Author: Catherine Edward Sanders
Genre: Religious Nonfiction
Teens and Adults.
(Though nothing in the book is graphic, some of the rituals documented are disturbing and might be a bit much for a young child.)
Description from authors website (www.catherinesanders.com):
HUNDREDS OF THOUSANDS of people practice Wicca or neo-Pagan witchcraft in America today--as a journalist Catherine Edwards Sanders wanted to understand why such belief systems are attracting followers. When a routine magazine assignment led her to realize that her stereotypes of Wiccans was misinformed, her curiosity propelled her forward. Wicca's Charm: Understanding the Spiritual Hunger Behind the Rise of Modern Witchcraft and Pagan Spirituality (WaterBrook Press/ Shaw Books September 2005) explains the powerful attraction of an increasingly mainstream alternative spirituality.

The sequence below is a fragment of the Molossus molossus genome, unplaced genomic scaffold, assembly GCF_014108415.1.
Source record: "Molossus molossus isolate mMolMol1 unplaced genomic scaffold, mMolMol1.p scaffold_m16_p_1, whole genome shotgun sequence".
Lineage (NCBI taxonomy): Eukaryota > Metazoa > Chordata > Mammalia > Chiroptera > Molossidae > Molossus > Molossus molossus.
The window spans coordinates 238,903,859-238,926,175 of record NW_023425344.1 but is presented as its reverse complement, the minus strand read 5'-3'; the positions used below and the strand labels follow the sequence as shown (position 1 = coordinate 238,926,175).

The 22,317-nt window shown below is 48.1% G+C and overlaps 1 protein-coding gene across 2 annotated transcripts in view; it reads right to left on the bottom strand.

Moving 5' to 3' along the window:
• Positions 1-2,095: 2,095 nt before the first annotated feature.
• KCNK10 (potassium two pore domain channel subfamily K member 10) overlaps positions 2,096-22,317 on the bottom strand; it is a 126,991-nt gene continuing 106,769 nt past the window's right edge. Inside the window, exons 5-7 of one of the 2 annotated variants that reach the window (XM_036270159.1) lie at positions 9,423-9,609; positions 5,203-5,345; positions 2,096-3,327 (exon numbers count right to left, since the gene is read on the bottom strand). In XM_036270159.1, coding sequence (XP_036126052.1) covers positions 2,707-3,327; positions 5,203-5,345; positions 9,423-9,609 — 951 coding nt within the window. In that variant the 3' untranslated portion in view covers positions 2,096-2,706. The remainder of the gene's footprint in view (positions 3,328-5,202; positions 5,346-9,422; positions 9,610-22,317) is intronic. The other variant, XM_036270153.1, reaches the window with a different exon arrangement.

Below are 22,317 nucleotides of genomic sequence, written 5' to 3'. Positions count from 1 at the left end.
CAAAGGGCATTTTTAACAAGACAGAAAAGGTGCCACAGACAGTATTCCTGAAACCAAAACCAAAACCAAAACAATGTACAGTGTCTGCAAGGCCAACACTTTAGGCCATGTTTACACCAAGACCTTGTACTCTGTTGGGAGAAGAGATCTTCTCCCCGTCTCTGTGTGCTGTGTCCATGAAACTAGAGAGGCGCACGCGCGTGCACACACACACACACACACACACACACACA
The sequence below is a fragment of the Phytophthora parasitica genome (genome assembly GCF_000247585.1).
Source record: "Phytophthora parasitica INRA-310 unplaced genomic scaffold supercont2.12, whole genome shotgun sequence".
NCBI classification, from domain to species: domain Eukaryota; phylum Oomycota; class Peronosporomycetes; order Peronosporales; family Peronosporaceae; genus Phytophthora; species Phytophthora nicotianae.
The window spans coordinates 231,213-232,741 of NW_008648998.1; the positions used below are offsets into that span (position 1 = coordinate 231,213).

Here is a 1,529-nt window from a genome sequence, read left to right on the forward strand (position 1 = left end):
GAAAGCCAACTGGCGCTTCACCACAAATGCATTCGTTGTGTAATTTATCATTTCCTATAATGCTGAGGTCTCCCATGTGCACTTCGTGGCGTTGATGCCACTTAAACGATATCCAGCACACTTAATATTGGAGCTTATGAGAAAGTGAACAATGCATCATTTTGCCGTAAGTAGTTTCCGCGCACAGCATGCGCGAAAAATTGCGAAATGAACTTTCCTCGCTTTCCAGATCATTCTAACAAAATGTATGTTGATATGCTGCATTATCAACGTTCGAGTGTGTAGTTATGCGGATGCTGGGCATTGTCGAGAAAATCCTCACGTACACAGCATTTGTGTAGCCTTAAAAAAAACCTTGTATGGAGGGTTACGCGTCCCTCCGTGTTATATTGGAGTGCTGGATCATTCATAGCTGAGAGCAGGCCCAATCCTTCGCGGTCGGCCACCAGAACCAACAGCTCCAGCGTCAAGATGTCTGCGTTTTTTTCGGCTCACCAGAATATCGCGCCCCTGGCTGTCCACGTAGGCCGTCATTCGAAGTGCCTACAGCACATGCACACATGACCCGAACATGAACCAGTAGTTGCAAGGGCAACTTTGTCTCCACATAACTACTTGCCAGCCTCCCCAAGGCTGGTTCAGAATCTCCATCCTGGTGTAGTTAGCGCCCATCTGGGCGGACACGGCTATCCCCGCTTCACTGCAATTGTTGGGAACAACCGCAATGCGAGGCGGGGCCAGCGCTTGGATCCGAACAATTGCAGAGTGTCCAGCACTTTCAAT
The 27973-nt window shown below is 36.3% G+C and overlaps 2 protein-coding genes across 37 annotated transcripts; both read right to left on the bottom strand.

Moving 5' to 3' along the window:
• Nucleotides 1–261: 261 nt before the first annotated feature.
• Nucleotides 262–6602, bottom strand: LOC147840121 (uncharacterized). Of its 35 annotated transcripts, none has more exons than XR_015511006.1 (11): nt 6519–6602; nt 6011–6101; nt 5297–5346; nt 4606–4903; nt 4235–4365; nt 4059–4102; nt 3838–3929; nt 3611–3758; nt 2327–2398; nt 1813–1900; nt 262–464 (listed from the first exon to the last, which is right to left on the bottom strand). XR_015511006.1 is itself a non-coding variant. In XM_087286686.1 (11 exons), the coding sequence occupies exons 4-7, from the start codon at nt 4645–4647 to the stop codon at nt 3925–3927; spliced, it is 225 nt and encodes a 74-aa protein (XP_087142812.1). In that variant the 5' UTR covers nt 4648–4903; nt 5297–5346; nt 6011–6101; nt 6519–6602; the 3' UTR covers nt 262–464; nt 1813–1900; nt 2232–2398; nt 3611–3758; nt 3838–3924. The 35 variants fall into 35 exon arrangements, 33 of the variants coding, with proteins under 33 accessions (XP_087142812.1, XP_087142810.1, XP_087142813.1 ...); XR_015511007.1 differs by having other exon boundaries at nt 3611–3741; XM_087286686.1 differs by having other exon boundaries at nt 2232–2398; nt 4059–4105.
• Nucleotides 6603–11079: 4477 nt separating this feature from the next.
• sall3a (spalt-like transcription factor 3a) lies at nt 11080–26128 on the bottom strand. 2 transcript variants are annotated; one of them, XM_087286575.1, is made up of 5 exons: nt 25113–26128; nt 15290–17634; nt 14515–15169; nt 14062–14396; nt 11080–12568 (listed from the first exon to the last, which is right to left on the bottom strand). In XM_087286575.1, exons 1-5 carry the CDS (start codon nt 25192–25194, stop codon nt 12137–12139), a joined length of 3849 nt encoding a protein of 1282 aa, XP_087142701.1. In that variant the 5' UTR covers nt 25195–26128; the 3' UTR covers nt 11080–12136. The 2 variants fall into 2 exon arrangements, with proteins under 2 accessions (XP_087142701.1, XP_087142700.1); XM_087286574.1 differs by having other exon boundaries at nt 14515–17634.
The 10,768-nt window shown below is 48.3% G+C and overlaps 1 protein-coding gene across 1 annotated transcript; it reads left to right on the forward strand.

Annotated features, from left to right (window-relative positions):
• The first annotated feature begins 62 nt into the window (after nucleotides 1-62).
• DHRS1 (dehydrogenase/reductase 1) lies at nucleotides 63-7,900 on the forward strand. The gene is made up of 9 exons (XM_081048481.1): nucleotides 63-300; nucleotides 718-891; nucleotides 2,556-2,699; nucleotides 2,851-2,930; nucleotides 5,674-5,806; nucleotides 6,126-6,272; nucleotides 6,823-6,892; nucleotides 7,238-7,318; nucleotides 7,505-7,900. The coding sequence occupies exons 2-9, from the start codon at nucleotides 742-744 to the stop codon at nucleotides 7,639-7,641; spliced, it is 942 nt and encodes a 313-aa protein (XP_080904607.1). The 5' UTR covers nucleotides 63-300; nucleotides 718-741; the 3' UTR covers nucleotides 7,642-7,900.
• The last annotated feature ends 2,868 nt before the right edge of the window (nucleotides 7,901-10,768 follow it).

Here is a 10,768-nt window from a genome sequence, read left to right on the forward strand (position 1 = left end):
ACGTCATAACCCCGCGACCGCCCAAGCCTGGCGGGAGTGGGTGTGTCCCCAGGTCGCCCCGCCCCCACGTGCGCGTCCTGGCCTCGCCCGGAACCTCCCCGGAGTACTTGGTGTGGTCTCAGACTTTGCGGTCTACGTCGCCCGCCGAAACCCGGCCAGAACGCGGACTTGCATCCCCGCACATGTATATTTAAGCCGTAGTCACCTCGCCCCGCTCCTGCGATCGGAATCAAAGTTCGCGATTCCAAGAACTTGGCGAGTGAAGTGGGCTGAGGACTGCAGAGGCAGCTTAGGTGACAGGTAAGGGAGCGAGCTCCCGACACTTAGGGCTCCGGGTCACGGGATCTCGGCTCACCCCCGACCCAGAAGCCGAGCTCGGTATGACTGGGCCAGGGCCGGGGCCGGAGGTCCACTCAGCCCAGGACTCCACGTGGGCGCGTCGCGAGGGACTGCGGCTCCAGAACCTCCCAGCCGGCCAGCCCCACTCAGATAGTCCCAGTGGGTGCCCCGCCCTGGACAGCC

During a year of criss-crossing the country, Sanders interviewed neo-Pagans and witches and found that the lure of this emerging spirituality was not necessarily the occult, but rather the search for meaning in a fragmented and materialistic culture.
With keen observation, challenging insight, and compassionate critique, Sanders produces a lively narrative about what she experienced and discovered during her travels: Halloween rituals in Salem, anti-globalization protests in New York, the contrasts between what seekers find in neo-Paganism that they perceive lacking in the Christian tradition, and Wicca's tug on today's teenagers. She explores why churches often fail to engage the spiritual hunger of many who seek a holistic and authentic worship experience, and she offers spiritual insight and practical help to draw people towards the truth of Christianity.
| Webmaster's Review:
The rise of Wicca and Neo-Paganism is at the heart of the argument for many Harry Potter critics, but I wonder how many of them actually talk and interact with Wiccans. Catherine Edwards Sanders did. Wicca's Charm only spends about two pages on the topic of Harry Potter but presents a realistic and balanced view of the books' influence.